Then the debate was narrow indeed—between more (an increase of 40,000 troops) and more (an increase of 20,000 troops). There was never a real "less" option. Today, with almost 100,000 US troops in Afghanistan and despite reports of "war fatigue," even among Congressional Republicans, as well as plummeting poll numbers among Americans generally, the new debate is similarly narrow, similarly focused, and deeply familiar, a kind of less-versus-less version of the more-versus-more duke-em-out of 2009.

Similar arguments, similar crew. Then, Vice President Biden spearheaded the counterterrorism-plus option; today, it's chairman of the Senate Foreign Relations Committee John Kerry, who quickly made the parameters of the "new" strategy debate clear: "I do not know of any serious policy person who believes that a unilateral precipitous withdrawal from Afghanistan would somehow serve our interests or anybody's interests. I do not believe that is a viable option."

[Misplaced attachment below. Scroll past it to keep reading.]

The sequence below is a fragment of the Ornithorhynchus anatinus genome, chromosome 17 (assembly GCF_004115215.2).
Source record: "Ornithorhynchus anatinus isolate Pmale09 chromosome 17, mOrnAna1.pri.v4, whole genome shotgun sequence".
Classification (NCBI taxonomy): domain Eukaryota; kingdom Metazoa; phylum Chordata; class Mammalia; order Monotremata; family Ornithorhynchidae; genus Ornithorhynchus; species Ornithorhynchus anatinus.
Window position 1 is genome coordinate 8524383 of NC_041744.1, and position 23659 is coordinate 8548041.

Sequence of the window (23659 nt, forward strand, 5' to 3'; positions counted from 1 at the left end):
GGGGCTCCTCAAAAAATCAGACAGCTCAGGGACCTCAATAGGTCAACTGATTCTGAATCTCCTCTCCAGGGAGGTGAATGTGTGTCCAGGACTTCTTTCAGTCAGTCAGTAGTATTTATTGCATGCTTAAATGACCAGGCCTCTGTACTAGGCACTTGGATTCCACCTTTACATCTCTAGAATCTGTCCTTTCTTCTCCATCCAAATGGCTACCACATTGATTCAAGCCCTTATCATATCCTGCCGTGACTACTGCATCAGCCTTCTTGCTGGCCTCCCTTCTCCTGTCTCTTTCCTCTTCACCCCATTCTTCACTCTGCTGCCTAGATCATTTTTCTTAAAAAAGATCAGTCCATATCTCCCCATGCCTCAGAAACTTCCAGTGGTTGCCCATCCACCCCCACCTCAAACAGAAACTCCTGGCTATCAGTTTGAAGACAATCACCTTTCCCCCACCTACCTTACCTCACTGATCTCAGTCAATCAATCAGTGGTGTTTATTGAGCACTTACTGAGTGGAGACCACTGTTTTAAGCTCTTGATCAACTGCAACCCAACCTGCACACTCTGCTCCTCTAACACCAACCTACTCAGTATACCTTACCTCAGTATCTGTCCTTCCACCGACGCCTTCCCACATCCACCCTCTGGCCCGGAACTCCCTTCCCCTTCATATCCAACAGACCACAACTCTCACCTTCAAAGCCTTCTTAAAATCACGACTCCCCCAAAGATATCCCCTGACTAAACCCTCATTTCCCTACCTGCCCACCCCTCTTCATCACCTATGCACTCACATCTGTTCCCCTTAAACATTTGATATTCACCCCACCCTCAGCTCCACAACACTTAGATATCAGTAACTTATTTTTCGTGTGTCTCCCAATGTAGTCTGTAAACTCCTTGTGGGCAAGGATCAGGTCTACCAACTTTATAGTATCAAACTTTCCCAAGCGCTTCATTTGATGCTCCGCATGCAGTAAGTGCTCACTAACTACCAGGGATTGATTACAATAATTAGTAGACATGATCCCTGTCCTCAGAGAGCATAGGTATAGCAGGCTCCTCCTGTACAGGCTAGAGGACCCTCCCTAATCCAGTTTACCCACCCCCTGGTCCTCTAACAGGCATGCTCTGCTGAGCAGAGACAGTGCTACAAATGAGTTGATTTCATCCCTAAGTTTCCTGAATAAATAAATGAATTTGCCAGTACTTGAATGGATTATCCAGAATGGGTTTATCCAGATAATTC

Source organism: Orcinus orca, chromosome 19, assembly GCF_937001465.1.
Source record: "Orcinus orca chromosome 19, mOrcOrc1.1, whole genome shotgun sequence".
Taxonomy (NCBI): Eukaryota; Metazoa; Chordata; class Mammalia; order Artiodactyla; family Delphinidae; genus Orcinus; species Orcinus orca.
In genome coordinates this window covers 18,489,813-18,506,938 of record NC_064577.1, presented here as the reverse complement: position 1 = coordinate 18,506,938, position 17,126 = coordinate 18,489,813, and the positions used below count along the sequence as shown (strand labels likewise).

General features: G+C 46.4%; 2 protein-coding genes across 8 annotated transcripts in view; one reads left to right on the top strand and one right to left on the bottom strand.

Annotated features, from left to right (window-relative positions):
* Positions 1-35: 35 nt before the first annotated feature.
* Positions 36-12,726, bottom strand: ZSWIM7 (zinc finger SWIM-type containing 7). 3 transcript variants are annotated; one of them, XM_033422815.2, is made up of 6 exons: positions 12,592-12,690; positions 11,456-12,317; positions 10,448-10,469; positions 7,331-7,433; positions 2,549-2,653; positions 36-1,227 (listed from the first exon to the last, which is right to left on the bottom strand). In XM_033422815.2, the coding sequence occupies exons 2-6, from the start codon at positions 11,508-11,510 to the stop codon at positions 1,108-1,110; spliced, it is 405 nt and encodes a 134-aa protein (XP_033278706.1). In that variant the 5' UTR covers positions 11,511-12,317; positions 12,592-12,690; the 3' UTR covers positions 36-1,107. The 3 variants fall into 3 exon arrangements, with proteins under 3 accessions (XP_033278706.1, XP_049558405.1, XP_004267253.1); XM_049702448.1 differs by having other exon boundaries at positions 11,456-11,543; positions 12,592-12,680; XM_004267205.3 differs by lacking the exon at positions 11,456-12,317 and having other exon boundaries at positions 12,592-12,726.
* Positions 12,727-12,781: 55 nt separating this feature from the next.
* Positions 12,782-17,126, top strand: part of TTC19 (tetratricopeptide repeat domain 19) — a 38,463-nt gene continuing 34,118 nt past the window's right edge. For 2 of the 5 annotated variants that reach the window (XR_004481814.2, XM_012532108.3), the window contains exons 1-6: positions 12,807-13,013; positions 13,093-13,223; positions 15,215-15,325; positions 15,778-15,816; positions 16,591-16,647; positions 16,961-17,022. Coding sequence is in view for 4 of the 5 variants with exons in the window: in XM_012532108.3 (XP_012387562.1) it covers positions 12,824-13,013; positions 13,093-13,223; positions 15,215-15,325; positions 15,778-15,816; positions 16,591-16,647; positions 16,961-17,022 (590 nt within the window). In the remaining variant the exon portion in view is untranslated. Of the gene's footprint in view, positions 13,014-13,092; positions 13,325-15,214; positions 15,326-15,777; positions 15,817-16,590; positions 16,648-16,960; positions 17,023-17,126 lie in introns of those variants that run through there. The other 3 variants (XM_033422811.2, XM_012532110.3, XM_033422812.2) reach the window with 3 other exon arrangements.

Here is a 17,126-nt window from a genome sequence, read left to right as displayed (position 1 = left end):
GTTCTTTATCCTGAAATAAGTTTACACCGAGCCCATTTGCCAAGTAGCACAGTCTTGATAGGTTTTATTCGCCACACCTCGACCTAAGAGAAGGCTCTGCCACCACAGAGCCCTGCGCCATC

As in the fall of 2009, agreement among "serious policy people" that there should be a continuing American "footprint" in Afghanistan is set in stone. It seems the only question on the table is how small and how slow the drawdown should be, with the debaters already evidently settling into an agreed upon endgame of 20,000 to 30,000 American troops, special operations forces, and trainers post-2014. Despite the president's promise of significant troop reductions this year, early hints about war commander General David Petraeus's recommendations indicate that as few as 10,000 may be withdrawn, with no combat troops among them (though pressure to increase those numbers is rising).